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dc.contributor.supervisor Darichuk, Lee (Dental Diagnostics and Surgical Sciences) en_US
dc.contributor.author Scherle, Kurt
dc.date.accessioned 2014-09-03T20:24:23Z
dc.date.available 2014-09-03T20:24:23Z
dc.date.issued 2014-09-03
dc.identifier.uri http://hdl.handle.net/1993/23957
dc.description.abstract Objective: The purpose of the study is to identify bacteria isolate patterns in deep neck infections managed by Oral & Maxillofacial Surgeons at a tertiary care centre in Manitoba, and analyze resistance profiles of the bacteria to specific antibiotics. Patients and Methods: A 2-year retrospective chart review on a population treated at a tertiary academic centre with deep neck infections surgically managed by the Oral & Maxillofacial Surgery service. 53 patients underwent surgical incision and drainage, received intravenous antibiotics, and had microbiological testing completed. Results: There were 25 male (47%) and 28 female (53%) patients treated by incision and drainage in an operating room setting and who had microbiological swabs obtained at the time of surgery. The submandibular space was most commonly involved (64%), followed by buccal space (34%) and lateral pharyngeal space (17%). Twenty five patients had involvement of multiple spaces. The total number of spaces involved was 90. Of the 53 patients treated, 46 grew bacterial cultures. The most commonly isolated bacteria were Streptococcus viridans, Anaerobic non-spore-forming gram positive bacilli, and Prevotella oralis. On microbiological analysis, anaerobic gram-negative rods grew in 38 cases (72%) and aerobic gram-positive cocci in 33 cases (62%). Resistance to penicillin G was highest (70%). Conclusions: Patients undergoing surgical incision and drainage by the Oral & Maxillofacial Surgery service tended towards multiple space involvement with submandibular, buccal, and lateral pharyngeal being most common. Cultures more often revealed growth of anaerobes than aerobes. Gram-negative rods and gram-positive cocci were most prevalent. Resistance was highest to the penicillin family of antibiotics, followed by clindamycin. en_US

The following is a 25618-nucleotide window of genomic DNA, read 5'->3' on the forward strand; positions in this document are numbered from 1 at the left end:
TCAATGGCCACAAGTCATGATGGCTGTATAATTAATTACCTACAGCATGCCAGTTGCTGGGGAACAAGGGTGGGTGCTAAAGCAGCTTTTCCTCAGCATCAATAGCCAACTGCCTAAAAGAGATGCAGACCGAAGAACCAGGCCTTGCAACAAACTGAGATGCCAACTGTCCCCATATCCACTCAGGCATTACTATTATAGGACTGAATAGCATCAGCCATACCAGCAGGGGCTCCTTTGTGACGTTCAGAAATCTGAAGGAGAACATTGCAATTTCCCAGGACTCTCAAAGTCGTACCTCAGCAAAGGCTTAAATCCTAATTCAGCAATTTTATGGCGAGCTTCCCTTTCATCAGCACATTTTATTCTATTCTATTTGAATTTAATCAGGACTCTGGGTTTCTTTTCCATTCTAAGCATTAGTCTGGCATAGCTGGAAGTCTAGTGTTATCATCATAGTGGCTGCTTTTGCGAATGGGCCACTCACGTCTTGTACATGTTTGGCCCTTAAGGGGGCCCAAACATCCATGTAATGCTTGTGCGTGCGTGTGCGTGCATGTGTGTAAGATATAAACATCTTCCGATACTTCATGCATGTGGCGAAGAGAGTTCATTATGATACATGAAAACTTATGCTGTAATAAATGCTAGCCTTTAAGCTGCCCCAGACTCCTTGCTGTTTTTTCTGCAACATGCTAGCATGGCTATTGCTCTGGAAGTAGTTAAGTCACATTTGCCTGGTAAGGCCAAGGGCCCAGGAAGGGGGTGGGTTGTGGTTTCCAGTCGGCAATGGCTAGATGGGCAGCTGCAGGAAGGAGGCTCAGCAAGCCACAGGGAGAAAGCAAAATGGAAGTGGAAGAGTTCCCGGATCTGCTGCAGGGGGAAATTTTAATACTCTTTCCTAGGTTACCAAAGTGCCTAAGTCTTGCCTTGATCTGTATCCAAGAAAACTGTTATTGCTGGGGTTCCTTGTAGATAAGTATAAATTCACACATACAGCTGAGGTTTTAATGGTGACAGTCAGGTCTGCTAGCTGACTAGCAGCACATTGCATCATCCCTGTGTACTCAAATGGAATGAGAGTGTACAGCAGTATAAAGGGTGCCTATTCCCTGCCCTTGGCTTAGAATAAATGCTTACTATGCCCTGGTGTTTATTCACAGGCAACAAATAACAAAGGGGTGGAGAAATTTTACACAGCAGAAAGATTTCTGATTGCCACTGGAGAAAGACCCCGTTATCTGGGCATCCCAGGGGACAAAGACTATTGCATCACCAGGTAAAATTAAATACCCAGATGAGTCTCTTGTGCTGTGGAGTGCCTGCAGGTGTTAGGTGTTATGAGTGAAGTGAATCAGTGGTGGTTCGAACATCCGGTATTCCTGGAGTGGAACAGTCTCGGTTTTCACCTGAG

dc.subject Deep en_US
dc.subject Neck en_US
dc.subject Infection en_US
dc.subject Antibiotic en_US
dc.subject Resistance en_US
dc.subject Odontogenic en_US
dc.subject Maxillofacial en_US
dc.subject Oral en_US
dc.title Bacterial isolate and resistance patterns of deep neck infections: The Manitoba experience en_US
dc.degree.discipline Dental Diagnostic and Surgical Sciences en_US
dc.contributor.examiningcommittee Stoykewych, Andrew (Dental Diagnostics and Surgical Sciences) Curran, John (Dental Diagnostics and Surgical Sciences) McNicol, Archie (Oral Biology) en_US
dc.degree.level Master of Dentistry (M. Dent.) en_US
dc.description.note October 2014 en_US


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